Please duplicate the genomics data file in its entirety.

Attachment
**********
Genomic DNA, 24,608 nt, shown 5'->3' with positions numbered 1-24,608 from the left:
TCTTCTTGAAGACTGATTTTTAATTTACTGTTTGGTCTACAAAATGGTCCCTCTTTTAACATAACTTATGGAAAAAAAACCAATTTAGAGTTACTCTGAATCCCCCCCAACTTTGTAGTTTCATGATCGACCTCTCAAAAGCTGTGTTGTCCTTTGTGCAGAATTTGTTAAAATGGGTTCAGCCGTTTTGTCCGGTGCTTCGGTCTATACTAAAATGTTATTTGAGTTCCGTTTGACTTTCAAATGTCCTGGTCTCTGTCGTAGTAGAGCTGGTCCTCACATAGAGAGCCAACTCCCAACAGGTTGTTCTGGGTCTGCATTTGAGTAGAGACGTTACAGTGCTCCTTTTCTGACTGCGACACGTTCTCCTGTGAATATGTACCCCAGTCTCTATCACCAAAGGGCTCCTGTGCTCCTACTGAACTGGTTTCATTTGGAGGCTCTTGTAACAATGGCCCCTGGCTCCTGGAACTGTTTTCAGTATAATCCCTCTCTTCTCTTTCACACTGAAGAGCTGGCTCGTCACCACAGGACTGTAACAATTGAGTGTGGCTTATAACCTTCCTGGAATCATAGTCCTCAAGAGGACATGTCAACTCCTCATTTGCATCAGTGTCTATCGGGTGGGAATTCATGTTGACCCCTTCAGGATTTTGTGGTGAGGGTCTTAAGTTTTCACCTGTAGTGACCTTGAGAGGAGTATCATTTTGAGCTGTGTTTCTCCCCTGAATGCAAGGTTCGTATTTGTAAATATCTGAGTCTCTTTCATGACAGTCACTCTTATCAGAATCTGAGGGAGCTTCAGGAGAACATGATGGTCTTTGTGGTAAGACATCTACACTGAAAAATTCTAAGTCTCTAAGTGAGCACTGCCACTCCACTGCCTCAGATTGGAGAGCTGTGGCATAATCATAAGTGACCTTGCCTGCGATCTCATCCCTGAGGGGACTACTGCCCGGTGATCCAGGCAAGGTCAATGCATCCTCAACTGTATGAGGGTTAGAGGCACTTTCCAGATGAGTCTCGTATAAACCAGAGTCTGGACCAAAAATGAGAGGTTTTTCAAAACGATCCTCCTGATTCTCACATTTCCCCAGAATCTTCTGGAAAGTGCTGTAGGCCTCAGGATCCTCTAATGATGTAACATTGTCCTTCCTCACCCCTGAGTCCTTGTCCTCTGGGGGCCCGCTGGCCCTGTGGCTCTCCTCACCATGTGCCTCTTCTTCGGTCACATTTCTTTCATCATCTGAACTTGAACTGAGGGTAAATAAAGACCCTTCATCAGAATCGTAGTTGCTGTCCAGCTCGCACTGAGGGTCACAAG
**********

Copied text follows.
Genomic DNA, 24,608 nt, shown 5'->3' with positions numbered 1-24,608 from the left:
TCTTCTTGAAGACTGATTTTTAATTTACTGTTTGGTCTACAAAATGGTCCCTCTTTTAACATAACTTATGGAAAAAAAACCAATTTAGAGTTACTCTGAATCCCCCCCAACTTTGTAGTTTCATGATCGACCTCTCAAAAGCTGTGTTGTCCTTTGTGCAGAATTTGTTAAAATGGGTTCAGCCGTTTTGTCCGGTGCTTCGGTCTATACTAAAATGTTATTTGAGTTCCGTTTGACTTTCAAATGTCCTGGTCTCTGTCGTAGTAGAGCTGGTCCTCACATAGAGAGCCAACTCCCAACAGGTTGTTCTGGGTCTGCATTTGAGTAGAGACGTTACAGTGCTCCTTTTCTGACTGCGACACGTTCTCCTGTGAATATGTACCCCAGTCTCTATCACCAAAGGGCTCCTGTGCTCCTACTGAACTGGTTTCATTTGGAGGCTCTTGTAACAATGGCCCCTGGCTCCTGGAACTGTTTTCAGTATAATCCCTCTCTTCTCTTTCACACTGAAGAGCTGGCTCGTCACCACAGGACTGTAACAATTGAGTGTGGCTTATAACCTTCCTGGAATCATAGTCCTCAAGAGGACATGTCAACTCCTCATTTGCATCAGTGTCTATCGGGTGGGAATTCATGTTGACCCCTTCAGGATTTTGTGGTGAGGGTCTTAAGTTTTCACCTGTAGTGACCTTGAGAGGAGTATCATTTTGAGCTGTGTTTCTCCCCTGAATGCAAGGTTCGTATTTGTAAATATCTGAGTCTCTTTCATGACAGTCACTCTTATCAGAATCTGAGGGAGCTTCAGGAGAACATGATGGTCTTTGTGGTAAGACATCTACACTGAAAAATTCTAAGTCTCTAAGTGAGCACTGCCACTCCACTGCCTCAGATTGGAGAGCTGTGGCATAATCATAAGTGACCTTGCCTGCGATCTCATCCCTGAGGGGACTACTGCCCGGTGATCCAGGCAAGGTCAATGCATCCTCAACTGTATGAGGGTTAGAGGCACTTTCCAGATGAGTCTCGTATAAACCAGAGTCTGGACCAAAAATGAGAGGTTTTTCAAAACGATCCTCCTGATTCTCACATTTCCCCAGAATCTTCTGGAAAGTGCTGTAGGCCTCAGGATCCTCTAATGATGTAACATTGTCCTTCCTCACCCCTGAGTCCTTGTCCTCTGGGGGCCCGCTGGCCCTGTGGCTCTCCTCACCATGTGCCTCTTCTTCGGTCACATTTCTTTCATCATCTGAACTTGAACTGAGGGTAAATAAAGACCCTTCATCAGAATCGTAGTTGCTGTCCAGCTCGCACTGAGGGTCACAAG